In this issue of Nimrod International Journal, the theme of “Leaving Home, Finding Home” pulled at my heart strings, reminding me of homes I have found and homes I have left. I spent days pouring over the pages of this journal, unwilling to set it down, each piece reaching out to me in happiness or in sadness, painting stories I could dive into.
My favorite short story was by Eric Schlich, titled “Merlin Lives Next Door.” As someone who read The Once and Future King many years ago and always appreciated the story of Merlin, I simply couldn’t help but love this story. It was a semi-finalist in The Katherine Anne Porter Prize for Fiction literary awards and tells the story of Geoffrey Nolava, a copyeditor determined to live a quiet, well-organized life. However, he finds Merlin moving in next door to him, a time traveler and wizard who catapults backward and forward through time in chaotic bursts that make Geoff’s head spin.
Throughout Merlin’s travels in time and space, he returns frequently to visit his neighbor and talk about life, the past, the future, or simply nothing at all. Geoff slowly starts to realize that maybe his life could have taken a different path, but he chose not to go down that path, choosing instead to carve out a quiet, solitary life in the place he calls home. When Merlin is gone, Geoff misses him, misses the chaos that Merlin would bring into his life, no matter how much he loathed it before. This story reminds me of why we need to take our lives into our own hands, to take the chances that we may be too afraid to take, and to live life in the present, letting the fluidity of time flow over us as it moves inexorably into the future—whether or not we are ready for it.
Another story I loved was “Passage” by Torrey Crim. In this short story, we are faced with a woman who has moved out of her comfort zone with her husband and child, and suddenly finds she is becoming a new, very different person. She struggles to understand why she suddenly feels this way, why she cries randomly for long periods of time or feels such fear over the safety of her child. In this story, there is a truly beautiful moment when she is lying in bed, crying, her hand on her son’s head, his hand on her head, as they stare at the ceiling “as though he’s watching cartoons,” “each of us feeling each other’s primal heat at the top of our heads, like everything rises up and into each other.”
It isn’t until she has a conversation with her mother, one she has been putting off for weeks, that she realizes that her family, and maybe all women, can get pulled “into the relentless, chaotic current,” but her mother assures her that “it will pass, that joy will take a turn in me.” In this story, I am reminded of when I have felt great sorrow, how it would come upon me suddenly without warning and I would find myself in tears, unable to quench them. Like all periods of sorrow, they do pass and, as the narrator shares, focusing on family, on joy, on home, on the little moments of pleasure and happiness can help us get through them and into a better place.
One of the many poems that intrigued me in this issue was by Ken Haas, titled, “The Sound a Key Makes.” In this poem, we see all the possibilities that can come when a key opens a door, all of the “could bes” or “should bes” that a key can indicate. My favorite stanza of this poem was:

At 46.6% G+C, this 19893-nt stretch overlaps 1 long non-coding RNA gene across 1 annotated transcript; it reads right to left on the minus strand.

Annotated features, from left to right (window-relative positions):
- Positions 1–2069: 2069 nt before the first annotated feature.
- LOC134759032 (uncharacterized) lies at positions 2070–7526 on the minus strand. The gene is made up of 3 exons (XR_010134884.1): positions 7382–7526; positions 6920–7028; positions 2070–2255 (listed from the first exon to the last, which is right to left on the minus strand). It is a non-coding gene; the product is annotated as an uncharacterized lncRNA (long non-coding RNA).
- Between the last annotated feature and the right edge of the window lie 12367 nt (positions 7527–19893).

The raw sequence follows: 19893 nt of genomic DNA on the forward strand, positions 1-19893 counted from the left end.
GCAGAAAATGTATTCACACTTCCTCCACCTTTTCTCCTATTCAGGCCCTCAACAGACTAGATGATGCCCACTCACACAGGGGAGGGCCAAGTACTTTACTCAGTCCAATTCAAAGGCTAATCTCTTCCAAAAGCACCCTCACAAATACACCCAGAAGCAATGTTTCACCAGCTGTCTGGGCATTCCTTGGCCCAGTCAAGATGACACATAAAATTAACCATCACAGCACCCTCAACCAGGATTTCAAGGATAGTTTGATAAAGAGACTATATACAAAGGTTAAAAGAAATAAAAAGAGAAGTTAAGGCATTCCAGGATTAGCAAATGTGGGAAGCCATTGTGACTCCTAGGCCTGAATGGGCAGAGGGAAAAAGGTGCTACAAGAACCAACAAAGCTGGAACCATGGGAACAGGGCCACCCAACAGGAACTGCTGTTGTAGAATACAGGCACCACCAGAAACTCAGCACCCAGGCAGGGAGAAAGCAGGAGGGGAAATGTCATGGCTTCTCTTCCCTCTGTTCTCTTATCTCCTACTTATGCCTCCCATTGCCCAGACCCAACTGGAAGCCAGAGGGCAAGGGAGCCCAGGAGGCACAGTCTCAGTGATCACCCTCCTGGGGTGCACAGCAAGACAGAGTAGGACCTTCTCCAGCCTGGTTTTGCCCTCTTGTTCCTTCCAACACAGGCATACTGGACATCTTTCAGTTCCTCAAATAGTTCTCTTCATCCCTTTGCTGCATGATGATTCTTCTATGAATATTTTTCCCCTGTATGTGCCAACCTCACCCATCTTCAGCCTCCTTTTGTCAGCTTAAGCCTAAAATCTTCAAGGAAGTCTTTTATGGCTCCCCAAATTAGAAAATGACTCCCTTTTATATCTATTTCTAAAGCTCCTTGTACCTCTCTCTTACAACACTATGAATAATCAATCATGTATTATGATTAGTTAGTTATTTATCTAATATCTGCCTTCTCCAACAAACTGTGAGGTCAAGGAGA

When it’s your wife,
whose spiral kisses on your back
speak to the unspoken,
whose eyes never look away.
Whenever a door opens in life, it can bring something beautiful or it can bring something terrible. Even though there is the chance that opening a door can bring the terrible, we have to keep opening those doors so we can find the beautiful moments and cherish them.
I found a poem that focused very nicely on the theme of leaving home by Mary Block, titled “After it Rained.” This poem was a semi-finalist for The Pablo Neruda Prize for Poetry literary award. Here, the narrator asks for forgiveness from her hometown for leaving it, all the while thanking and appreciating every piece of her childhood and what was her home. She sees her home differently than others who might see images from her home in the media or on TV, how “[t]he people there scrape a life off a mossy rock” and “built a town that could withstand the tide.” Even if we leave our homes in life to seek a new home somewhere else, a little part of us will forever appreciate, admire, and love the home we grew up in, even if we never intend to go back.
While there are so many other poems to consider, Mitchell Untch’s poem, “The Opening” pulled at something deep inside me. Here, the narrator has clearly lost someone close to him and starts off by seeking a photograph in a drawer to help him remember: “a piece of clothing you were wearing, / the color. I wanted to remember its shade, / how it opened off your shoulder, disengaged.” He shares little memories about letters, instructions on how to keep the doors open to let the heat blow through the house, and a time when he thinks his loved one may be a presence in the house:
I thought I heard
you turn the corner,
and followed your footsteps down the hall,
thought I saw the curtains part in the bedroom,
the sunlight open like a pair of wings.
The pain, but also the remembered joy and love, are so clear in this poem, a reminder of how hard it would be to stay in the same house after losing someone you loved so deeply—and yet, how could you leave? This is where they were last; this is where the memories of them are strongest.
Throughout this issue of Nimrod International Journal, I found so many heartwarming and heart-wrenching poems and stories about home: the loss of home or the finding of home, each one intertwined in memory, love, happiness, and sadness. I will treasure this issue for years to come, and I hope others will find the same enjoyment as I found in its pages.